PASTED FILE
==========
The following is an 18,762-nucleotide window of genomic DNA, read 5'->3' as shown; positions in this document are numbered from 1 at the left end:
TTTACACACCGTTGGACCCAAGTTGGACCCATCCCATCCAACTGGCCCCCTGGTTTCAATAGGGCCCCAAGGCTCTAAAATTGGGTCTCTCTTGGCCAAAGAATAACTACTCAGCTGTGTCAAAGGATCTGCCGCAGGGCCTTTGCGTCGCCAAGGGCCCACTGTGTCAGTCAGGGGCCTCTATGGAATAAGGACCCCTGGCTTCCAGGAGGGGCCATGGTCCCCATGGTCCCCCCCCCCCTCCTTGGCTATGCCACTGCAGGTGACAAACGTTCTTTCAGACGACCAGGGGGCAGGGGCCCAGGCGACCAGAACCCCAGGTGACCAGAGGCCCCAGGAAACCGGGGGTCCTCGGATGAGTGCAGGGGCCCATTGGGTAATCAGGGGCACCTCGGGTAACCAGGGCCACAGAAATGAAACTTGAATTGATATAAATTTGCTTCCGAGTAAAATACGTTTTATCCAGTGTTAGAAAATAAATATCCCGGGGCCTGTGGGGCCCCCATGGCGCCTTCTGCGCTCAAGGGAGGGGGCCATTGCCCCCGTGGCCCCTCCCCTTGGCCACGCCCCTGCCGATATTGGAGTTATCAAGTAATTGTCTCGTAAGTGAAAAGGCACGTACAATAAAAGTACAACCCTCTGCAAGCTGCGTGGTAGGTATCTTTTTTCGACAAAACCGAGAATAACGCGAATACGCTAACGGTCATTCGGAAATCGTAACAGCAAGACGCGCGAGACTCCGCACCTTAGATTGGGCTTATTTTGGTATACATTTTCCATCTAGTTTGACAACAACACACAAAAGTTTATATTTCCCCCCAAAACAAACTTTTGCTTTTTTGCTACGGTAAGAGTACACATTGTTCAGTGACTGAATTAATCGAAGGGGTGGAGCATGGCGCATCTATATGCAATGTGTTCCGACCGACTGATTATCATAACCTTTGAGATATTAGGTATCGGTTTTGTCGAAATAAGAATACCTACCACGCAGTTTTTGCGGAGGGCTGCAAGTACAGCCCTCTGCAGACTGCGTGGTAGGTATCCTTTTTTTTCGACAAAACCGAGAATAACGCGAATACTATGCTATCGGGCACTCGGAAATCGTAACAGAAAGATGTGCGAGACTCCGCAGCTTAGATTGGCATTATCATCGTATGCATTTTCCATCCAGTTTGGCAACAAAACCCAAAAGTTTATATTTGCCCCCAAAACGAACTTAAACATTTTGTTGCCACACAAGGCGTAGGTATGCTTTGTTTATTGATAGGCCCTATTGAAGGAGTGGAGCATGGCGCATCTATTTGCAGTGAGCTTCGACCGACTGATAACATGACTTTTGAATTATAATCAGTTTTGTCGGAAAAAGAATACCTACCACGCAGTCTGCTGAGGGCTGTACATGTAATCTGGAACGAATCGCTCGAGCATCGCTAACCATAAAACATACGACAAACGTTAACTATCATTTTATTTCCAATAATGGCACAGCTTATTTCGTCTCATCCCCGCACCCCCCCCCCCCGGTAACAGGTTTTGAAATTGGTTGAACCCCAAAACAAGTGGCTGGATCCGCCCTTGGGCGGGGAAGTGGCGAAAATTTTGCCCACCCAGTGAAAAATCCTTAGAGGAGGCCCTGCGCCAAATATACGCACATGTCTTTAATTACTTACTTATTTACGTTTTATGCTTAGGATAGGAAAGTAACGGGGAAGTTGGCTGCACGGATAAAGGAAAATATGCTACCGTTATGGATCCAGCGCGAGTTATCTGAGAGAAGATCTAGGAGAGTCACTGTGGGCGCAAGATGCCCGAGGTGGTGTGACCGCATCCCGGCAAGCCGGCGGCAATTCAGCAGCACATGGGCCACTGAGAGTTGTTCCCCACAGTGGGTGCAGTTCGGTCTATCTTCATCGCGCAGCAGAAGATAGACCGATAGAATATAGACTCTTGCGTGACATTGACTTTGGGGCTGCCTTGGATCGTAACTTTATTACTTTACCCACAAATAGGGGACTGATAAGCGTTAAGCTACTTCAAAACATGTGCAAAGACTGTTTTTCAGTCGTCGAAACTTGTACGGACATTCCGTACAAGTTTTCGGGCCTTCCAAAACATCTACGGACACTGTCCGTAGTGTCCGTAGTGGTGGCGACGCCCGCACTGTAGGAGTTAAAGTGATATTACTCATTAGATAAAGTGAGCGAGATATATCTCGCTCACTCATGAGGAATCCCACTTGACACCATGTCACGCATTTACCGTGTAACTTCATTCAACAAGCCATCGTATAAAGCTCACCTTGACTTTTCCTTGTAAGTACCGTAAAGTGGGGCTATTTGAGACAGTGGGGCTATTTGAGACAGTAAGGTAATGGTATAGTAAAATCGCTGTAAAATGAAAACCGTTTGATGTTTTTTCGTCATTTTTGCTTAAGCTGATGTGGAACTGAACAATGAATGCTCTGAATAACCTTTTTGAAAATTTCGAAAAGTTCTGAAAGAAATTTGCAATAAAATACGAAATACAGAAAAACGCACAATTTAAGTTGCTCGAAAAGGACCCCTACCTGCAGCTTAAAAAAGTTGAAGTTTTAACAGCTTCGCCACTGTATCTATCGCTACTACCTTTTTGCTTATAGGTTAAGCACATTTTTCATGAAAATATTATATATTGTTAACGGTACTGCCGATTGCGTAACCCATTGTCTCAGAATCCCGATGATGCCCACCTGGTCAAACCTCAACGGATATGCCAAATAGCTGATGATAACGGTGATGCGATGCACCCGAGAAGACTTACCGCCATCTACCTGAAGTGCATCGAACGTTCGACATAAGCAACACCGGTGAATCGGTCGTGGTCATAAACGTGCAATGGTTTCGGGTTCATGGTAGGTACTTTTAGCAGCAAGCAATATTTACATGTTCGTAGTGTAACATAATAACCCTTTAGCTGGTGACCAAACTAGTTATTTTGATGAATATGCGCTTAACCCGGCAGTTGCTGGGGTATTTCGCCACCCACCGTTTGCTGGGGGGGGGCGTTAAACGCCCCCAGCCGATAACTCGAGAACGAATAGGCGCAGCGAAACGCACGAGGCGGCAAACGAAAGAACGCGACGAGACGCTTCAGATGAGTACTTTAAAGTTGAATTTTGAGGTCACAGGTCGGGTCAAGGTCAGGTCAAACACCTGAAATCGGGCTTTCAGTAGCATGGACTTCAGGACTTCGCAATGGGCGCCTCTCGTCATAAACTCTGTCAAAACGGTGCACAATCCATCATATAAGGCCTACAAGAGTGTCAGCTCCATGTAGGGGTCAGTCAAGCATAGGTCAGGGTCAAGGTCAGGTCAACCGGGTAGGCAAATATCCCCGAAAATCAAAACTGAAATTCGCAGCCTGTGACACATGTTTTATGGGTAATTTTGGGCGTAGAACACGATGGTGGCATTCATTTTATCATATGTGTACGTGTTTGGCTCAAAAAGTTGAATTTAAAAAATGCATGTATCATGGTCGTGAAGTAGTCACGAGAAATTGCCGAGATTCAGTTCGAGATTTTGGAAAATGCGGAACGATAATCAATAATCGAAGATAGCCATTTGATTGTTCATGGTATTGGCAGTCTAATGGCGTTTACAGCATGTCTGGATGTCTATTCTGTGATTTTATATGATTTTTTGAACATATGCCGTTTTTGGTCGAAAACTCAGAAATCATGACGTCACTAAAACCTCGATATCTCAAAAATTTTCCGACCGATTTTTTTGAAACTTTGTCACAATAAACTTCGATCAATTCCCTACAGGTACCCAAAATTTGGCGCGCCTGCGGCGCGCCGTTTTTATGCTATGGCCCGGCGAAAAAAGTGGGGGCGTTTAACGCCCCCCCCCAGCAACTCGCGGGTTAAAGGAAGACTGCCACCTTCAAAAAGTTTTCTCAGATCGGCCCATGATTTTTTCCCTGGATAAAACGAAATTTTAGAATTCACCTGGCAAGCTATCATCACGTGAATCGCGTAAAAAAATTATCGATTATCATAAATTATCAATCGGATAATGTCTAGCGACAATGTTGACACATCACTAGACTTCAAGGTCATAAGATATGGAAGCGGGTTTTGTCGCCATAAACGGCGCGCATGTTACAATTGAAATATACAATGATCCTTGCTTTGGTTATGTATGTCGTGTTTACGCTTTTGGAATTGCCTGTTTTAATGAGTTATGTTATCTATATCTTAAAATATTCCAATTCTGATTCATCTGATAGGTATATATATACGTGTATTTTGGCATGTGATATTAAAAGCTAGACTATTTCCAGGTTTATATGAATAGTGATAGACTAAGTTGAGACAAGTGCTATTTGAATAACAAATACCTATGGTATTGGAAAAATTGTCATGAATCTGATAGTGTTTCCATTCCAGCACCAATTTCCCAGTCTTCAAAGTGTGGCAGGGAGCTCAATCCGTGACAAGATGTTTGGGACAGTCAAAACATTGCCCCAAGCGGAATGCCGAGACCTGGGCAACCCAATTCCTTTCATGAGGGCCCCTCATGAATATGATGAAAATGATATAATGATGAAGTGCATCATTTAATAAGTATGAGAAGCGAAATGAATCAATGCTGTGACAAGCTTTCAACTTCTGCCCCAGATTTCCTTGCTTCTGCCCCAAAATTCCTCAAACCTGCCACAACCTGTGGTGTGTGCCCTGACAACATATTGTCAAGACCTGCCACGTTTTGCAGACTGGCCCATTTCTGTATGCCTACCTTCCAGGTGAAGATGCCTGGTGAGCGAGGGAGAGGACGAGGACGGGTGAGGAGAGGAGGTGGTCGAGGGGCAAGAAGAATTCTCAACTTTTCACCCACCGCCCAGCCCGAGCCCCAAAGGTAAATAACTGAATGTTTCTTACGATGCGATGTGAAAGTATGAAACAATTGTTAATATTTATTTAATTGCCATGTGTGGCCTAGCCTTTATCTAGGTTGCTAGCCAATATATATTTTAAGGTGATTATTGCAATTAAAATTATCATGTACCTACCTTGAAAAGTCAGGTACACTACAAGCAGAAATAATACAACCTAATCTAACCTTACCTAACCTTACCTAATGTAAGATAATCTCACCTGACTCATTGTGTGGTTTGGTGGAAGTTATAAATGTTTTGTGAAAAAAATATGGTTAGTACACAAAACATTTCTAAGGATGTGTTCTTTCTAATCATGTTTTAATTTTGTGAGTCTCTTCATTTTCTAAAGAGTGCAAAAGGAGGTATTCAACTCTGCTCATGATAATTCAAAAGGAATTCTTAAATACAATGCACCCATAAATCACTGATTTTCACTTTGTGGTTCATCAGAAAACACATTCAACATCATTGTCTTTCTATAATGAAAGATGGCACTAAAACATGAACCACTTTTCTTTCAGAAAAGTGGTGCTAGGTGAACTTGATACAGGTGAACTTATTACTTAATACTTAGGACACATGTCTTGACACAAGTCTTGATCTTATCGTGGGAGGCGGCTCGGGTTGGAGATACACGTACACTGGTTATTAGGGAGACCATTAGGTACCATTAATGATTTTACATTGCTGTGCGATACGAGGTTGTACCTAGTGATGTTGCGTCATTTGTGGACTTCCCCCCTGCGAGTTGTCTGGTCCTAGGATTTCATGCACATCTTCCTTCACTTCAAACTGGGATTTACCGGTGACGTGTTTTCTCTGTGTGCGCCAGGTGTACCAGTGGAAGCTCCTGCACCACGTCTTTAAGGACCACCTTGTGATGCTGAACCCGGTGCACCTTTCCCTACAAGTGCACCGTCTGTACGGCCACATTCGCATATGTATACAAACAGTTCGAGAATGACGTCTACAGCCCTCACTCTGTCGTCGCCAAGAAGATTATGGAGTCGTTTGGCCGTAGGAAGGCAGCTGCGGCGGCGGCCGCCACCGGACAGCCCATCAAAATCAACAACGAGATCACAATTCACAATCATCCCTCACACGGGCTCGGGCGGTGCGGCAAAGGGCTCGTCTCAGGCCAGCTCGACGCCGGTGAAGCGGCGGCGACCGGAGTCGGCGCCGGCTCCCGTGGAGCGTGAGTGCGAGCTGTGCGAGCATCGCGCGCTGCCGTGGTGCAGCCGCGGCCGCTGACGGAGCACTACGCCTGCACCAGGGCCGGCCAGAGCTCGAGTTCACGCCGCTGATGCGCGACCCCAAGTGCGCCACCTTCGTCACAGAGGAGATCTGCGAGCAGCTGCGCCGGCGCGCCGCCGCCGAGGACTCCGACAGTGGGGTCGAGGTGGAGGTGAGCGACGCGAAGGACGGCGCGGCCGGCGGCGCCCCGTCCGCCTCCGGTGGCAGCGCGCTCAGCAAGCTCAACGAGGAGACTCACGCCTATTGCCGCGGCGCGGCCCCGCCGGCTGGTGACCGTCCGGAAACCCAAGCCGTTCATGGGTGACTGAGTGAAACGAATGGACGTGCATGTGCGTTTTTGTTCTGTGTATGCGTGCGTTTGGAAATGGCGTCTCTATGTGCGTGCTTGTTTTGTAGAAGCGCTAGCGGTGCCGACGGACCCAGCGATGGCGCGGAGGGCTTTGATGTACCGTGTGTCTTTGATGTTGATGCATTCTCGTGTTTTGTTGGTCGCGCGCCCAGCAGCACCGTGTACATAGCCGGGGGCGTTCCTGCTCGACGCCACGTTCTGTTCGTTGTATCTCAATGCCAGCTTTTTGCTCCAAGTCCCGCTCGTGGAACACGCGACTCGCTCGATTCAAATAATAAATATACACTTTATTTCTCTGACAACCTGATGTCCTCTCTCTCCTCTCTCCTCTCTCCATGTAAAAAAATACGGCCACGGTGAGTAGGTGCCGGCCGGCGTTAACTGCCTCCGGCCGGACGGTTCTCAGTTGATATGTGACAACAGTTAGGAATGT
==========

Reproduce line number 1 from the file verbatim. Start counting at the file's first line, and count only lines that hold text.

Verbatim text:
The following is an 18,762-nucleotide window of genomic DNA, read 5'->3' as shown; positions in this document are numbered from 1 at the left end: